The Canadian Border Services Agency Osoyoos port of entry is still open, after Canada closed its borders for every country except the U.S. (Western News file)

The Canadian Border Services Agency Osoyoos port of entry is still open, after Canada closed its borders for every country except the U.S. (Western News file)

COVID-19: Concerns over open border linger for Osoyoos residents

On Monday, March 16, Canada closed its borders for everyone except Americans

On March 16, Prime Minister Justin Trudeau announced Canada would be closing its borders to all travellers who are not Canadians, Americans or permanent residents.

That exception has some people worried.

“I think anybody coming up from the States does concern me,” said Osoyoos Mayor Sue McKortoff. “It’s just changing so quickly. It’s certainly not something any of us are comfortable with.”

READ MORE: B.C. blasts decision to leave Canada-U.S. border open in COVID-19 pandemic

Osoyoos sits on the United States border, and while traffic heading south has dwindled, there are still travellers heading north. According to McKortoff, the travel is driven mostly by Americans seeking to take advantage of the strength of their dollar with shopping.

“I’m not sure how many people are coming over the border, but I do know as a general rule there are people coming across,” said McKortoff. “I know many people in Osoyoos are not going across the line to get gas, or to get cheese.”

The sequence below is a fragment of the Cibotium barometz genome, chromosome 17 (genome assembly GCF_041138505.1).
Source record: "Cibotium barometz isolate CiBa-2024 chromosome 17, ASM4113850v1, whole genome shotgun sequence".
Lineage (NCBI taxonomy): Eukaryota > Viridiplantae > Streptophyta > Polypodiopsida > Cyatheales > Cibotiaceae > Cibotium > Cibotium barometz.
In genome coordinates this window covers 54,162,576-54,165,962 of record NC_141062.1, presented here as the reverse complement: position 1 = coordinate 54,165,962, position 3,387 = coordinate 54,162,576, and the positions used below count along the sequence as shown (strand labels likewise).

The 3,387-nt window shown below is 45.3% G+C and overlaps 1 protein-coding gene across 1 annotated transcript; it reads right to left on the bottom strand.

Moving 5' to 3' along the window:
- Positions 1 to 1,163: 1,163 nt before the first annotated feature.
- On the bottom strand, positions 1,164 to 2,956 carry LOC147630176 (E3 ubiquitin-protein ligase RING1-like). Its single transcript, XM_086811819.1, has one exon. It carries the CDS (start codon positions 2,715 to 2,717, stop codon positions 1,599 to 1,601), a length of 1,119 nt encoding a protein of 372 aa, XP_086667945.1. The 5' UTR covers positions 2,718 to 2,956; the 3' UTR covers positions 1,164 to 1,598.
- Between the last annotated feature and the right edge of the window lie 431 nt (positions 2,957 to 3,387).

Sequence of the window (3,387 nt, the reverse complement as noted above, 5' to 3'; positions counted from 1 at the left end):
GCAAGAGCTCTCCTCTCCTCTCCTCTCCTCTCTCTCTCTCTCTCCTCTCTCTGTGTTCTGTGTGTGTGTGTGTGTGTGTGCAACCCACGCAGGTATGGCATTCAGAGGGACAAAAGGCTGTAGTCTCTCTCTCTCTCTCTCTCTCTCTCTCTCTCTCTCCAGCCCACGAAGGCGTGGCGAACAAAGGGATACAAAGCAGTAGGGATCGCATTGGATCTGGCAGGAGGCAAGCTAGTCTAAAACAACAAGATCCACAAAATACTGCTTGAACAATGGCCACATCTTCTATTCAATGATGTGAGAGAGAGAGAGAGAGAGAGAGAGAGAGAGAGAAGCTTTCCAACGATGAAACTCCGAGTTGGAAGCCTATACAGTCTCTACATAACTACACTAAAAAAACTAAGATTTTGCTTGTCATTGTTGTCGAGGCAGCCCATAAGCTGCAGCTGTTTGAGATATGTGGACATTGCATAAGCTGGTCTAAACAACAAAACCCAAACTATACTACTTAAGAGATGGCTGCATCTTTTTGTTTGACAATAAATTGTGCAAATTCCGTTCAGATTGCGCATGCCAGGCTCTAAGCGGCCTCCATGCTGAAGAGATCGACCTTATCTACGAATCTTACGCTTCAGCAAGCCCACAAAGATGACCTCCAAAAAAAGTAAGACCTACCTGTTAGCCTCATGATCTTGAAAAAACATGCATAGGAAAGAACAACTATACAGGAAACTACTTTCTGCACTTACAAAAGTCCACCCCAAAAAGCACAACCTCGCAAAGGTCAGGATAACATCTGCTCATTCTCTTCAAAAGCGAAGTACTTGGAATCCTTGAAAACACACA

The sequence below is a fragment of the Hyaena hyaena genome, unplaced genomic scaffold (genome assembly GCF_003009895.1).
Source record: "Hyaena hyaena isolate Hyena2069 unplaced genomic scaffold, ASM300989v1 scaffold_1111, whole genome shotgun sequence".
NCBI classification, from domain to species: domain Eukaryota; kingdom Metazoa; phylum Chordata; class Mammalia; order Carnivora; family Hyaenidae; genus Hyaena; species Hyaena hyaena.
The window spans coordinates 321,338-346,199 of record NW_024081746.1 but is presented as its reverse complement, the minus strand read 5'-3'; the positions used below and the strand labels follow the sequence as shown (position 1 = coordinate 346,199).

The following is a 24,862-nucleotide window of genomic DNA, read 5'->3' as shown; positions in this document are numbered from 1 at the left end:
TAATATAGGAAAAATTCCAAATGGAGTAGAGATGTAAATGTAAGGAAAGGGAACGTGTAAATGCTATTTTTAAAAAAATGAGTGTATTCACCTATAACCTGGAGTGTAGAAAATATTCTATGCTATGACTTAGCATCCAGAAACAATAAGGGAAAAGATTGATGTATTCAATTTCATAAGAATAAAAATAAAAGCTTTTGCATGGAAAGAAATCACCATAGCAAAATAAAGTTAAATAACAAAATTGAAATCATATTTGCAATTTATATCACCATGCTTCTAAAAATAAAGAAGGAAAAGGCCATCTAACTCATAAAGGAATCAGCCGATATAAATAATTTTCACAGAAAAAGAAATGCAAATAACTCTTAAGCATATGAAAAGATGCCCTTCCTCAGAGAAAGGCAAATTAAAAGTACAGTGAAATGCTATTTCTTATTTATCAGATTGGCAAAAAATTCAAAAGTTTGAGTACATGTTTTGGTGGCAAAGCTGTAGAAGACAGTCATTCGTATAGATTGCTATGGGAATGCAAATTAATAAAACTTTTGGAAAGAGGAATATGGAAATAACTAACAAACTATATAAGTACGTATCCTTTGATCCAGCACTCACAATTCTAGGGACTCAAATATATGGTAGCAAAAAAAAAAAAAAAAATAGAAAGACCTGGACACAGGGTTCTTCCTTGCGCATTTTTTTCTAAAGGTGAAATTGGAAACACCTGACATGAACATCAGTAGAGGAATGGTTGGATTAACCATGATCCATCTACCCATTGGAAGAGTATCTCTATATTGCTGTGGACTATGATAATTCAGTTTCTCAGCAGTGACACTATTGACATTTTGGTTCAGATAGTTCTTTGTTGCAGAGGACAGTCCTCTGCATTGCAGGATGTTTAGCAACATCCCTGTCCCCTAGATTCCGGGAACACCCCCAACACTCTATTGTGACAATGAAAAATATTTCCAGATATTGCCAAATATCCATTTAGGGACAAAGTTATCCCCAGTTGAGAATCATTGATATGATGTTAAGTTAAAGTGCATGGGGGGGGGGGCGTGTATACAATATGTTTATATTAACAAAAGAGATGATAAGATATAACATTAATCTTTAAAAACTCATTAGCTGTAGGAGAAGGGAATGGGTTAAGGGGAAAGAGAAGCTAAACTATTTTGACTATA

The town has enacted multiple policies to keep the risk of the virus spreading as low as possible. On Monday, March 16, they closed down the town’s facilities, as well as consolidated all town customer service into the town hall and planning offices.

“We’re trying to do our best,” said McKortoff. “We have no cases here that we know of, and we’re trying to do anything we can to prevent it. We’ve closed our public facilities, such as our library and our hockey arena.”

READ MORE: Canada to close borders to most foreigners, but not to U.S., to slow spread of COVID-19

Through the ongoing situation, they are encouraging people to avoid gathering in large groups, but not to stop going out entirely.

“We want to encourage common sense,” said McKortoff. “Please support local businesses, we don’t want people to go out of business because they have no customers.”

There is no easy solution to the border issue. While many are calling for it to be closed, there are large amounts of goods that travel through it every day.

“I don’t have an answer. I see the provincial government and federal government are at odds on this issue,” said McKortoff. “I know [Health] Minister Adrian Dix was out saying don’t go across the line and asking people in Washington not to come.”

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